The one and only Frank Sinatra is one of the 20th century’s greatest crooners. A consummate entertainer, Sinatra was one of the most prominent exponents of the American songbook.
One of the frequently overlooked aspects of Sinatra’s remarkable career is the extent to which classical music shaped his unique style. Even though Sinatra never learned to read music, he was nevertheless classically trained, studying with Metropolitan Opera baritone Robert Merrill. His incredible breath control and long, legato phrases demonstrate a debt to the operatic and Romantic traditions that was almost entirely missing among his contemporaries.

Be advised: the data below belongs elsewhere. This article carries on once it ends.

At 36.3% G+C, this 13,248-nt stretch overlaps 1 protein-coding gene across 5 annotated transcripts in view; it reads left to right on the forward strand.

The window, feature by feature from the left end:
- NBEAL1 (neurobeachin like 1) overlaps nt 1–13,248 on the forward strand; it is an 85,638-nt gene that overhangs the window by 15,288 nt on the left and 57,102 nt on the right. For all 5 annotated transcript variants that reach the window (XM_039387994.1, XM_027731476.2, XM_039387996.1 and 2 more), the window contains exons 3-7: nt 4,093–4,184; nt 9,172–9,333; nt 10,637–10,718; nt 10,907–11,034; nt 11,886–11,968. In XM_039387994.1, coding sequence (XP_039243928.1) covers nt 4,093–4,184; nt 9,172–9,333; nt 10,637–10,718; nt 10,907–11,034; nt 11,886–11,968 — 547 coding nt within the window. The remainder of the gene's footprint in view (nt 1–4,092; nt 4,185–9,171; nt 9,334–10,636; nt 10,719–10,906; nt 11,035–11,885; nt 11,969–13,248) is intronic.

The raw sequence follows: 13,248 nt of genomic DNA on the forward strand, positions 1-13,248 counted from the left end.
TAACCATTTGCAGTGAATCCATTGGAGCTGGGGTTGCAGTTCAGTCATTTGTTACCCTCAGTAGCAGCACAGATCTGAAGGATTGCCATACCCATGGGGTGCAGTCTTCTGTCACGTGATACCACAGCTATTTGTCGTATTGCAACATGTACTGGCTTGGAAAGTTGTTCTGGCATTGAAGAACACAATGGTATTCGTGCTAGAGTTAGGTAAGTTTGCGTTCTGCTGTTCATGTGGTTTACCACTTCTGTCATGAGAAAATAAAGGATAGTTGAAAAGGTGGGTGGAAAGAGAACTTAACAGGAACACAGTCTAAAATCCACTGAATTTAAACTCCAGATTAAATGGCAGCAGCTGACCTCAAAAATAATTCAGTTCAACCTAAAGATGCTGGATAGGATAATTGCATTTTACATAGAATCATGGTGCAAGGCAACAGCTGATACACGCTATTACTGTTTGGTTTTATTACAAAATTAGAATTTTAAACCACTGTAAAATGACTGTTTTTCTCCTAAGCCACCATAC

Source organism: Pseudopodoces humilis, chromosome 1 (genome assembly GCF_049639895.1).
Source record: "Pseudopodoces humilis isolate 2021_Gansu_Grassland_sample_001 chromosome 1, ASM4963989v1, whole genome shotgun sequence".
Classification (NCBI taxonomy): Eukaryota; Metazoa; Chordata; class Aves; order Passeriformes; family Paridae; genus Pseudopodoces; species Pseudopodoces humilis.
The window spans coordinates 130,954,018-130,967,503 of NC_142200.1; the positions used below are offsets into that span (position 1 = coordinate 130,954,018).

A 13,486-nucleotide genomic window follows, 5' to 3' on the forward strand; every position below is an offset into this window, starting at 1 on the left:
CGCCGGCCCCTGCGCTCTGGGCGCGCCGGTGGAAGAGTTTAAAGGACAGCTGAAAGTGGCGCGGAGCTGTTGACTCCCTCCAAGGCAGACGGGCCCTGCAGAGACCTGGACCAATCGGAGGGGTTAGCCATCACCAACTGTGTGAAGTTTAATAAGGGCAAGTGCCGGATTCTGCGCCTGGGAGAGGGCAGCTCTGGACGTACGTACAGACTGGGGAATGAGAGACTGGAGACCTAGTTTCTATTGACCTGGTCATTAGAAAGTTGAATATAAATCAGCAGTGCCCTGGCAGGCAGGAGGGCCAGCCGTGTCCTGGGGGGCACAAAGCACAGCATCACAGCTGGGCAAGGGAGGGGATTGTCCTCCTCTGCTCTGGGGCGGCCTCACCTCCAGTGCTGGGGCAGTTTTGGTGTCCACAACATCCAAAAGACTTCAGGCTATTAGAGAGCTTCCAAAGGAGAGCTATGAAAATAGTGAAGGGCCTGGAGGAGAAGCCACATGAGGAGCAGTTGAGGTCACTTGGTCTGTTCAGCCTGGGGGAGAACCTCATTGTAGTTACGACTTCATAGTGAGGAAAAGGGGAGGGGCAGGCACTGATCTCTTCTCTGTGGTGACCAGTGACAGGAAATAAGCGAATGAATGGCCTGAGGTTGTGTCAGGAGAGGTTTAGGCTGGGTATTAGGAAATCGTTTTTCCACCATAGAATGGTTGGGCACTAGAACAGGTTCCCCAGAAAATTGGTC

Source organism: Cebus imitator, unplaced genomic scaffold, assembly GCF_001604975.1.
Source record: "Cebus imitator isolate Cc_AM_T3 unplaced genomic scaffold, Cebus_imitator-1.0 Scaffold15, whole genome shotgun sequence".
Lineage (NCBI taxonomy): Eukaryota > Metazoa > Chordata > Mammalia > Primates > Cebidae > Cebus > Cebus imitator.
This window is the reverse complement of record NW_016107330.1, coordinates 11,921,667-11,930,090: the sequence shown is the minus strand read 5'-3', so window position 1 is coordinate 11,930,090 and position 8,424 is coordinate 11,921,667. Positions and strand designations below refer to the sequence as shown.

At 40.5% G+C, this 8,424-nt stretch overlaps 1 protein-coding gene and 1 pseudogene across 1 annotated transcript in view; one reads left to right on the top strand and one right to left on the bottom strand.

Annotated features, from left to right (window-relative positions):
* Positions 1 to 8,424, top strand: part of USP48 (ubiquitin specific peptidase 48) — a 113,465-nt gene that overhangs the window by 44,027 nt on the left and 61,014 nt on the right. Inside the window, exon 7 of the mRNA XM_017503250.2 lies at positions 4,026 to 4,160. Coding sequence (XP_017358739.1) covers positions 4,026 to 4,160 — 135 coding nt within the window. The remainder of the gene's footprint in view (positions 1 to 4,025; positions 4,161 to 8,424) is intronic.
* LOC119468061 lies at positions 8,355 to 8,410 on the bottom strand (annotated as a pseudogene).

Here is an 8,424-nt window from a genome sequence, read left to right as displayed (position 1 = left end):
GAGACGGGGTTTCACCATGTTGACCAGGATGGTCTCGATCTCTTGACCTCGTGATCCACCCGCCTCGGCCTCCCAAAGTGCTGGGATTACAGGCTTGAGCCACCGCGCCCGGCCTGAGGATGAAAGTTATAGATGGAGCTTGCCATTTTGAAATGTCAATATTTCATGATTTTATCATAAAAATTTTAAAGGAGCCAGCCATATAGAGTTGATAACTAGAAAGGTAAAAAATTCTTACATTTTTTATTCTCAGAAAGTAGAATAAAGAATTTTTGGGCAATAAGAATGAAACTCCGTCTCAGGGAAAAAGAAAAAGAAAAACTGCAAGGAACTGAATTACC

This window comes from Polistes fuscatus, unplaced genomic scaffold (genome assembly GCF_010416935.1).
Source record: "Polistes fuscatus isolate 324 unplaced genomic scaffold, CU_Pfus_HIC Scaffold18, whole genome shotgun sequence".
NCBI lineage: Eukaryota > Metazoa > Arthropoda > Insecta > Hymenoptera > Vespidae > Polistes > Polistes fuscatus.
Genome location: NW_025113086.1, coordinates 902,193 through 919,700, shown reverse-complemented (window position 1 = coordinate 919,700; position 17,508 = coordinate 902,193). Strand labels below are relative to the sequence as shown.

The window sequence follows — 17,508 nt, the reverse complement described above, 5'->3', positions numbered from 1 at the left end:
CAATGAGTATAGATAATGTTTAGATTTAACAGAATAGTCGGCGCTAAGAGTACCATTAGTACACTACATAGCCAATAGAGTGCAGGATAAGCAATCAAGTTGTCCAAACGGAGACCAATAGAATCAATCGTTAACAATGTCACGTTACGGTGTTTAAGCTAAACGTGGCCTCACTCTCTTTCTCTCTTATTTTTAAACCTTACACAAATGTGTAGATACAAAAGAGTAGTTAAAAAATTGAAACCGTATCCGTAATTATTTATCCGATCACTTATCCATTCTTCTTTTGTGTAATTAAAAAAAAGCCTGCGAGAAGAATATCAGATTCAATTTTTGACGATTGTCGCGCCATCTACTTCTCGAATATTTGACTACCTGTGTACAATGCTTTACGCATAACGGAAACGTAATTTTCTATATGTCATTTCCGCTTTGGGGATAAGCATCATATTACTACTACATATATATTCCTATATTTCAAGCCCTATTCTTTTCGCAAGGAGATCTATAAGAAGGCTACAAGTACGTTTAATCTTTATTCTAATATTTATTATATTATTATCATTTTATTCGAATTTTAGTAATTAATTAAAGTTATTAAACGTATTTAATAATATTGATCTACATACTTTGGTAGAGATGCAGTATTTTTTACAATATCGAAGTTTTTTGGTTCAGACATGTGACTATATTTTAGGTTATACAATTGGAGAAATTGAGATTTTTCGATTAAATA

Sinatra was also an avid classical music listener and collector, and would frequently entertain guests at his home with records of Ralph Vaughan Williams and Giacomo Puccini. His arrangements, which often incorporated strings and woodwind instruments that were rarely heard in a jazz, betray his love of classical music and the Romantic era in particular, an aesthetic that Sinatra would frequently request of his arrangers.
Although Sinatra did not perform classical repertoire, he has sung hundreds of songs by Irving Berlin, Cole Porter, Harold Arlen, Jerome Kern, George Gershwin and more great composers of what is commonly referred to as America’s Classical Music: Jazz. This weekend we celebrate his 100th birthday and remarkable musical appeal, which continues to bridge the boundaries of age and genre and will continue to do so for many years to come.